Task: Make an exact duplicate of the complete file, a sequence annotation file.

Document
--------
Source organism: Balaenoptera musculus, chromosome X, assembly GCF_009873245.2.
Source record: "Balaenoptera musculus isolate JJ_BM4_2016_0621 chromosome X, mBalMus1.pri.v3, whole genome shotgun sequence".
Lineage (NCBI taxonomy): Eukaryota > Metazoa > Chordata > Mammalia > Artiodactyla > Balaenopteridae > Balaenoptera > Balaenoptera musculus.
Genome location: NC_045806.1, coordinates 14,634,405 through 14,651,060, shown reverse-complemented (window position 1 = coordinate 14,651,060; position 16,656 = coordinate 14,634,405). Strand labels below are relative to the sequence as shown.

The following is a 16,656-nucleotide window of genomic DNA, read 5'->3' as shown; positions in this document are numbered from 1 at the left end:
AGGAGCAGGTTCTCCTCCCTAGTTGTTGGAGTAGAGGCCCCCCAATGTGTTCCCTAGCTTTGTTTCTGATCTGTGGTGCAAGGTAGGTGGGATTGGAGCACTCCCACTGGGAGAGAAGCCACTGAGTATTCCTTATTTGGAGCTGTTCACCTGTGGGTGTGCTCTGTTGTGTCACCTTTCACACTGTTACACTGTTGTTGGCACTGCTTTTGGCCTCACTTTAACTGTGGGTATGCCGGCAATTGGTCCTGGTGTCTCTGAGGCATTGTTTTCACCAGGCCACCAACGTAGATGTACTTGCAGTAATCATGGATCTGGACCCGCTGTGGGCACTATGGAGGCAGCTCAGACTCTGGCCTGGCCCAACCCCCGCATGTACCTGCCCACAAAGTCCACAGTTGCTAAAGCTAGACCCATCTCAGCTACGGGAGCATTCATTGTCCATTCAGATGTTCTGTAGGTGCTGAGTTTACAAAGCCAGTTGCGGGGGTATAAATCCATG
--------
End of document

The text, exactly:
Source organism: Balaenoptera musculus, chromosome X, assembly GCF_009873245.2.
Source record: "Balaenoptera musculus isolate JJ_BM4_2016_0621 chromosome X, mBalMus1.pri.v3, whole genome shotgun sequence".
Lineage (NCBI taxonomy): Eukaryota > Metazoa > Chordata > Mammalia > Artiodactyla > Balaenopteridae > Balaenoptera > Balaenoptera musculus.
Genome location: NC_045806.1, coordinates 14,634,405 through 14,651,060, shown reverse-complemented (window position 1 = coordinate 14,651,060; position 16,656 = coordinate 14,634,405). Strand labels below are relative to the sequence as shown.

The following is a 16,656-nucleotide window of genomic DNA, read 5'->3' as shown; positions in this document are numbered from 1 at the left end:
AGGAGCAGGTTCTCCTCCCTAGTTGTTGGAGTAGAGGCCCCCCAATGTGTTCCCTAGCTTTGTTTCTGATCTGTGGTGCAAGGTAGGTGGGATTGGAGCACTCCCACTGGGAGAGAAGCCACTGAGTATTCCTTATTTGGAGCTGTTCACCTGTGGGTGTGCTCTGTTGTGTCACCTTTCACACTGTTACACTGTTGTTGGCACTGCTTTTGGCCTCACTTTAACTGTGGGTATGCCGGCAATTGGTCCTGGTGTCTCTGAGGCATTGTTTTCACCAGGCCACCAACGTAGATGTACTTGCAGTAATCATGGATCTGGACCCGCTGTGGGCACTATGGAGGCAGCTCAGACTCTGGCCTGGCCCAACCCCCGCATGTACCTGCCCACAAAGTCCACAGTTGCTAAAGCTAGACCCATCTCAGCTACGGGAGCATTCATTGTCCATTCAGATGTTCTGTAGGTGCTGAGTTTACAAAGCCAGTTGCGGGGGTATAAATCCATG